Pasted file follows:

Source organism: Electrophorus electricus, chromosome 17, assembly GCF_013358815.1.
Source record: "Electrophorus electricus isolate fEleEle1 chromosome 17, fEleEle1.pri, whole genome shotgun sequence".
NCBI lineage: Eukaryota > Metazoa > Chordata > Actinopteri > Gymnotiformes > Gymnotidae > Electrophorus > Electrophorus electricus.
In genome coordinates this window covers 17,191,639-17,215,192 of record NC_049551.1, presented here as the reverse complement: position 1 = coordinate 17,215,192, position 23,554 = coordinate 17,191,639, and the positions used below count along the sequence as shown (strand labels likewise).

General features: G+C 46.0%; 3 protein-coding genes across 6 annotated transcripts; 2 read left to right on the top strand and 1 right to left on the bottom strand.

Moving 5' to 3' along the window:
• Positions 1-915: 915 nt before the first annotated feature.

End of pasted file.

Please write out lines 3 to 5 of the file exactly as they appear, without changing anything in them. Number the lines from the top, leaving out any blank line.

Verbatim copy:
NCBI lineage: Eukaryota > Metazoa > Chordata > Actinopteri > Gymnotiformes > Gymnotidae > Electrophorus > Electrophorus electricus.
In genome coordinates this window covers 17,191,639-17,215,192 of record NC_049551.1, presented here as the reverse complement: position 1 = coordinate 17,215,192, position 23,554 = coordinate 17,191,639, and the positions used below count along the sequence as shown (strand labels likewise).

General features: G+C 46.0%; 3 protein-coding genes across 6 annotated transcripts; 2 read left to right on the top strand and 1 right to left on the bottom strand.